10 February 2013

Maggie's Vegan French Toast

Breakfast as a vegan can be super easy (think oatmeal and fruit), but many people think it's a difficult meal to veganize due to Americans' heavy reliance on things like eggs and breakfast meats. However, that perception is wholly unfounded! It's easy to veganize nearly every breakfast food you can think of, often far more easily than you might imagine. For example, commercial mixes for pancakes and waffles are often vegan (though check carefully, because some are not), substitutions can lead to things like a killer vegan quiche, and there are a ton of faux meat things you can buy.

One of the few breakfast tastes that eluded me, however, was french toast. Sure, I could make something cinnamony and delicious, but I couldn't get it to have that "eggy" taste that I associated with the french toast of my pre-vegan days. But after a ton of experimentation and recipe perusal, I zeroed in on a french toast recipe that has the flavor and texture that I love. The keys are the use of garbanzo bean (chickpea) flour, high quality bread gone stale, and a slow cook time.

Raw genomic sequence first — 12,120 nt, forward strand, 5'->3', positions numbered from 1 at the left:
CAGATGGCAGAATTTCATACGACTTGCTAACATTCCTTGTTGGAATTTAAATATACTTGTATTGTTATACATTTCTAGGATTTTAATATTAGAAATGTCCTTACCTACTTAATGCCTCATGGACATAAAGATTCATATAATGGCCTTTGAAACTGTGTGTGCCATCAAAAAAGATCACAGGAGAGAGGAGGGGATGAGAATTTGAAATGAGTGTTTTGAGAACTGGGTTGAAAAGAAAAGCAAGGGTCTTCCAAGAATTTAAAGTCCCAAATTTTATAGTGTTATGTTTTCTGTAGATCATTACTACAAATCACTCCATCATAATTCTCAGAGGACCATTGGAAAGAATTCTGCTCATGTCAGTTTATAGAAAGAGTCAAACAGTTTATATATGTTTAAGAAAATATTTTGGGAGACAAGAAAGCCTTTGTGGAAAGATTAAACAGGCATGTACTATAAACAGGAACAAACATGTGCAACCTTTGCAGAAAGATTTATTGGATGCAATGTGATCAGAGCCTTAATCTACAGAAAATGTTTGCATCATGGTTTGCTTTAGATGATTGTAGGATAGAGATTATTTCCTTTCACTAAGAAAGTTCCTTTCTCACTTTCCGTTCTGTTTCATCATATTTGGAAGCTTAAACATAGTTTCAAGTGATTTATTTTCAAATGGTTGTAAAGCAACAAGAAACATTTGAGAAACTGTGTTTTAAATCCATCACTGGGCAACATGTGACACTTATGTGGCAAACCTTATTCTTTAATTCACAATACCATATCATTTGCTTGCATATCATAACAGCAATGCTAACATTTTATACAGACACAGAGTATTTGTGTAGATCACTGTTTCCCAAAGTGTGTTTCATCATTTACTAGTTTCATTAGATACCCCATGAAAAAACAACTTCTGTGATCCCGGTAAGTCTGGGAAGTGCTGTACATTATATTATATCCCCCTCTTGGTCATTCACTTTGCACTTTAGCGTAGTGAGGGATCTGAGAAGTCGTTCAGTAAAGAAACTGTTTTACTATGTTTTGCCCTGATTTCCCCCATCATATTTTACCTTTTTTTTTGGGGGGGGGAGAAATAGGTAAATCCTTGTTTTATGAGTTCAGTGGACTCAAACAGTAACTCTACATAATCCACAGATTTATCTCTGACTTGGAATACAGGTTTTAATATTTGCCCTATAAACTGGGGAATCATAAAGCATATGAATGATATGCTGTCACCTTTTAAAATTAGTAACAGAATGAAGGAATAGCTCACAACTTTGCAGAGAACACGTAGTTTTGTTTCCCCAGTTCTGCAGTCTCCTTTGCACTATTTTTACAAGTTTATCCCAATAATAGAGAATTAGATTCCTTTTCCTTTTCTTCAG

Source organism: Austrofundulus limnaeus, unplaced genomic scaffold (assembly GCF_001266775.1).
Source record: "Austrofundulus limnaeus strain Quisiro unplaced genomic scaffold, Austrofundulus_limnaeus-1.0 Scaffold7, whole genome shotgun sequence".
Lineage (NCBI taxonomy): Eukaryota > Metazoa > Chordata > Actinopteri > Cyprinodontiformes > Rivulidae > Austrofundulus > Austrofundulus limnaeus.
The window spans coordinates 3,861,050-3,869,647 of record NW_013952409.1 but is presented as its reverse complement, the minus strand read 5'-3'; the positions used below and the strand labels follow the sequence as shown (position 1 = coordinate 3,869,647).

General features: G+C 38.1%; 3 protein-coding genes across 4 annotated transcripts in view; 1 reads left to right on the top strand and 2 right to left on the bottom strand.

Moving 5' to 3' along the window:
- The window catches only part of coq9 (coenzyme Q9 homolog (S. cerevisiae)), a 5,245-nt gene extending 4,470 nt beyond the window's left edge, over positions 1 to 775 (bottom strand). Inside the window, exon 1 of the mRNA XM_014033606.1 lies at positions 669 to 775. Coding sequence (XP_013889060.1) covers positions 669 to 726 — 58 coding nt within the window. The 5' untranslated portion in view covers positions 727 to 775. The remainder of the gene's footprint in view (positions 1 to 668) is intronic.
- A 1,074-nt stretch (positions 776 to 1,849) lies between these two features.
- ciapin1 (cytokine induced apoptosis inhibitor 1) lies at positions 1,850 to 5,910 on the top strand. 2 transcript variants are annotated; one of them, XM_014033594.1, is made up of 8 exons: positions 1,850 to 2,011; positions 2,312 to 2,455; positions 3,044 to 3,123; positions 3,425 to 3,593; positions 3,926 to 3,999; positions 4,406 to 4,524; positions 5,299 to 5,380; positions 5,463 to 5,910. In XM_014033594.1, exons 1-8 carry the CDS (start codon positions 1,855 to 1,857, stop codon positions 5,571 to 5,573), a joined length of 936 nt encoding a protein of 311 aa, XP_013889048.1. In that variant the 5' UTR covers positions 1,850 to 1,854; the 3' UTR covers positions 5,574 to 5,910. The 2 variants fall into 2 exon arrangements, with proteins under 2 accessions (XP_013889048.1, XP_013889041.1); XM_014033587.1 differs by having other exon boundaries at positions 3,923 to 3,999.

03 February 2013

Vegan Viands #5: Pumpkin Cookies with Maple Glaze

Today is Superbowl Sunday. We're not doing anything major (as we both have to work tomorrow), but we do have a friend over to watch the game with us. Although we've been to many really awesome Superbowl parties, this quiet night is a great way to end a relaxing weekend. Plus, a quiet Superbowl means that I don't have to plan all sorts of snacky party foods. However, even though I didn't make a ton of snacky party foods, no Superbowl would be complete without at least one fun food.

Here's why this fun food emerged today, even though the flavor profile is completely "fall." We've been trying to use foods that we have in our cupboards/pantry. Thus, last night I made a soup called Autumn Harvest Pumpkin Lentil Soup, a pre-made mix that we got at our favorite apple picking spot, Way Fruit Farm. The soup calls for 1 cup of pumpkin puree, but that left almost half of a can of pumpkin puree remaining after dinner. I couldn't let it go to waste, but since we didn't have any more soup, the next most obvious application was cookies! Plus, these cookies are freaking ah.may.zing. I saw them somewhere more than a year ago, but I can't for the life of me remember where. There are many similar recipes on the internet, but most of them call for eggs.